15. It is then contended that even assuming that there is no proof of physical cruelty as alleged by the respondent, the unjustifiable imputation of impotency on the part of the wife by the husband amounts to legal cruelty. In the plaint or in the counter to the O. P. it was not alleged that the allegation of impotency amounts to legal cruelty. In order that cruelty may be a ground for claiming separate maintenance it must be of such a nature as to cause reasonable apprehension in the mind of the wife that it would be harmful or injurious for her to live with her husband. The question whether an unfounded allegation of impotency amounts to legal cruelty so as to justify a claim for separate maintenance, would involve consideration of question of fact viz., whether in those circumstances a reasonable apprehension would be created in the mind of the that it would be injurious or unsafe to live with her husband. In the absence of any pleading to the effect that the allegation of impotency amounted to legal cruelty we do not think we will be justified in permitting the respondent to contend before us for the first time in appeal that it affords a sufficient ground for claiming separate maintenance. The learned counsel for the respondent relied on the decision in C. Jagannadham v. C. Savithramma, : AIR1972AP377 where even though the plaintiff herself had not stated in the plaint that she was entitled for separate residence and maintenance on the ground of unfounded allegation of unchastity made against her husband that around was permitted to be urged in appeal in the High Court. But in that case the matter was put in issue by the husband himself and the husband had also attempted to prove the allegation that the plaintiff was unchaste and the lower Court had also observed that the husband had deliberately attributed unchastity to the wife, and further attempted to prove that she was living in adultery. In view of the fact that the matter was put in issue and evidence had been let in and a finding adverse to the defendant had been given, it was rightly felt that the point could be urged even though it had not been raised in the plaint. Moreover, even from the evidence, we are not satisfied that the fears of the husband were totally unfounded. The letters disclosed that soon after the wife joined her husband, it was found that blood was coming along with urine and she was having pain in her private parts. It therefore appears, probable, at any rate that the wife was having some difficulty in having sexual intercourse, even though perhaps she was not totally incapable of sexual intercourse. The wife's father also wrote to the husband's father that he will get her examined by an M. B. B. S. doctor. It is true that after the O. P. was filed when she was examined by a lady doctor at Guntur Medical Hospital, it was found that she was not unfit for sexual intercourse but that may be because she was treated and the defect was cured during the interval. The husband might have filed the petition for a declaration of nullity having regard to his experience immediately after the marriage and would not have known about the fact that his wife was cured at the time of the petition when the lady doctor certified that she was not unfit for sexual intercourse.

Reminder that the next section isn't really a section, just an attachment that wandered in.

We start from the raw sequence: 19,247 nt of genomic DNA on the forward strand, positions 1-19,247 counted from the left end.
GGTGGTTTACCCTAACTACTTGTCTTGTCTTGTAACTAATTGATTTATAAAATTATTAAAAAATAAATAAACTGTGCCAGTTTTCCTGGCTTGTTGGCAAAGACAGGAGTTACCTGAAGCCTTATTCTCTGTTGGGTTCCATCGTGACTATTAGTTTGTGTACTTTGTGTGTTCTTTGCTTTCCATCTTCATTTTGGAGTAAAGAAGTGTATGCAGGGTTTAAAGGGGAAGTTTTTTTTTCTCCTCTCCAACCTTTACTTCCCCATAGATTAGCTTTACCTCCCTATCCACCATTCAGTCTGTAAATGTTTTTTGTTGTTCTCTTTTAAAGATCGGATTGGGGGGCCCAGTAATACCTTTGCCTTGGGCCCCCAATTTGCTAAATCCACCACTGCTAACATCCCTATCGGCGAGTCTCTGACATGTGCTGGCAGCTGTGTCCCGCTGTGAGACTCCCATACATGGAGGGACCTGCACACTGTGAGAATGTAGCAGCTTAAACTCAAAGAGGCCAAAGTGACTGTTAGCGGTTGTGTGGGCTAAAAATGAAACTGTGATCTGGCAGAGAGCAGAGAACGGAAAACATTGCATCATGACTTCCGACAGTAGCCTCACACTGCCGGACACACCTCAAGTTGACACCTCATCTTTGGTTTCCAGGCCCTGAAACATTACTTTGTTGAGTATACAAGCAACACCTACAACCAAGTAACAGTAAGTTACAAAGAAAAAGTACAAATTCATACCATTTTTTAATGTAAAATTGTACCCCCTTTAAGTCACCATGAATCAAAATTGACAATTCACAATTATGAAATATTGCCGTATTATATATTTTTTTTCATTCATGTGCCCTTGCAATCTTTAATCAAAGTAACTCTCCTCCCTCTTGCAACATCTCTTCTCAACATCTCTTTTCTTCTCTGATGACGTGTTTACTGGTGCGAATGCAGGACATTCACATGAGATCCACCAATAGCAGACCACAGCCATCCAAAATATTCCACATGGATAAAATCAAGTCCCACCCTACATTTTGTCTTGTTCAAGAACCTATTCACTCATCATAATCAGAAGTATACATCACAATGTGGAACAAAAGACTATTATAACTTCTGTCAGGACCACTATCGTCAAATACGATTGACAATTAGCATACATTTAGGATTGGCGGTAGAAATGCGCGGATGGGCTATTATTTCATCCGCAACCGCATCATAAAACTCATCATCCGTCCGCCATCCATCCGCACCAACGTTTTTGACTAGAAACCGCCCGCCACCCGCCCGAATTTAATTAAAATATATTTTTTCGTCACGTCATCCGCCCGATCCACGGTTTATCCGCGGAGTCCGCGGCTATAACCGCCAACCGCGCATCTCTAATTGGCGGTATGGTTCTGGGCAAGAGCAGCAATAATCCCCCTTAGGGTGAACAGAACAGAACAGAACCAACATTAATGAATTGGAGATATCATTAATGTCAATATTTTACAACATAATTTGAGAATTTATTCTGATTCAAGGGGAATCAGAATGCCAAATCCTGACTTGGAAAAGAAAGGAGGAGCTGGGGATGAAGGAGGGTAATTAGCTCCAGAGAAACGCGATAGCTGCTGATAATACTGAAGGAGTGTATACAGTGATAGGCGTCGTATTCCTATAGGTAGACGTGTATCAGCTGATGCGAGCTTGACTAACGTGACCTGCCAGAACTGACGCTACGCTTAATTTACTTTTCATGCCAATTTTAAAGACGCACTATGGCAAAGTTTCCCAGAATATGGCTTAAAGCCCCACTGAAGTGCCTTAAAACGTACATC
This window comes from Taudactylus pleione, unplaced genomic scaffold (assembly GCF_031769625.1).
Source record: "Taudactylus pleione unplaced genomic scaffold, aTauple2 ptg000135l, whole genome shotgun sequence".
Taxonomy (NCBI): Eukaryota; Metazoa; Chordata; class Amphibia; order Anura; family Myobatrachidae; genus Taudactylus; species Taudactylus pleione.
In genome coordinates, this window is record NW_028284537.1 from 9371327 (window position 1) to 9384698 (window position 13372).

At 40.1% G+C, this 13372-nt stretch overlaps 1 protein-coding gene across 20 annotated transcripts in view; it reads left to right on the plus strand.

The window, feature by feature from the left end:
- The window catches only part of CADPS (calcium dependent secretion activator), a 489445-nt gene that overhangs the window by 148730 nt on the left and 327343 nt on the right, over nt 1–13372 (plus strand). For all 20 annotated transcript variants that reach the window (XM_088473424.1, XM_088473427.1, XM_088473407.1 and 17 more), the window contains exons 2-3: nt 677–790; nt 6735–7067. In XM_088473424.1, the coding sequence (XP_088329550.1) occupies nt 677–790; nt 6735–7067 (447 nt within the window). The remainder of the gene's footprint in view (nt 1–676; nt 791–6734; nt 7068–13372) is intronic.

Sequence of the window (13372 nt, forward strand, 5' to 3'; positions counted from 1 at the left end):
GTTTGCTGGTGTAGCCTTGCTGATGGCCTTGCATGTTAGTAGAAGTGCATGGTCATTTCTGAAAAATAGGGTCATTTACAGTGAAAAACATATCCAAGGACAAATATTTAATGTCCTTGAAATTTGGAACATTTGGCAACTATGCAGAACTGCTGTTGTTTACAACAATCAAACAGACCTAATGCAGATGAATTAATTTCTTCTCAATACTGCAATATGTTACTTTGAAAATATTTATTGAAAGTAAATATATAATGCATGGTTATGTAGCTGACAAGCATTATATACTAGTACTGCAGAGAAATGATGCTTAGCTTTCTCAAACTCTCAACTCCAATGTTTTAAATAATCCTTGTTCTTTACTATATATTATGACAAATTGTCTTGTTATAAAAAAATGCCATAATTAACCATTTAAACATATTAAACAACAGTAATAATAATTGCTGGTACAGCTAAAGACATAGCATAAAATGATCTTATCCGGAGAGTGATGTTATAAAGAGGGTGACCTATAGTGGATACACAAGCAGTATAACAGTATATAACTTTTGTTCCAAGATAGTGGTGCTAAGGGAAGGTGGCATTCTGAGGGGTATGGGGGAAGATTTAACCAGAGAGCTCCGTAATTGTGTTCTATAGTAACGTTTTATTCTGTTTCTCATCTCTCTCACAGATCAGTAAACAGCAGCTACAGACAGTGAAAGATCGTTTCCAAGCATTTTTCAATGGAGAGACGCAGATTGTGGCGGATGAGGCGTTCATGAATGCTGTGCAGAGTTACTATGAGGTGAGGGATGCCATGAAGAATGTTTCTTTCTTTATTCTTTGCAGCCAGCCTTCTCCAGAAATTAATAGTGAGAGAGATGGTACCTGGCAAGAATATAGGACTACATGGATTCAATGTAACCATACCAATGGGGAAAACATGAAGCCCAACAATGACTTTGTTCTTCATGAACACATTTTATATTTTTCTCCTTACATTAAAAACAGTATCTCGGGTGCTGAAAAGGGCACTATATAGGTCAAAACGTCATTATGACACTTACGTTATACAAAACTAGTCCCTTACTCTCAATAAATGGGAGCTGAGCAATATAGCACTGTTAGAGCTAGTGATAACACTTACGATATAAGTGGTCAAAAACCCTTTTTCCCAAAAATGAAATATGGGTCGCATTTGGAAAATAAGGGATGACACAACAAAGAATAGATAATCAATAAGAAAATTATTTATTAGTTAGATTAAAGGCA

In our view the husband very properly did not press his prayer for a declaration of nullity, but only prayed for restitution of conjugal rights. His letters Exs. B-6, B-7 and B-8 written in August, 1967 to his wife's father show that the husband was anxious to take his wife back and was even prepared to take up a separate residence, if necessary. We are therefore, not willing to agree that the imputation of impotency to the wife in the circumstances amounted to legal cruelty.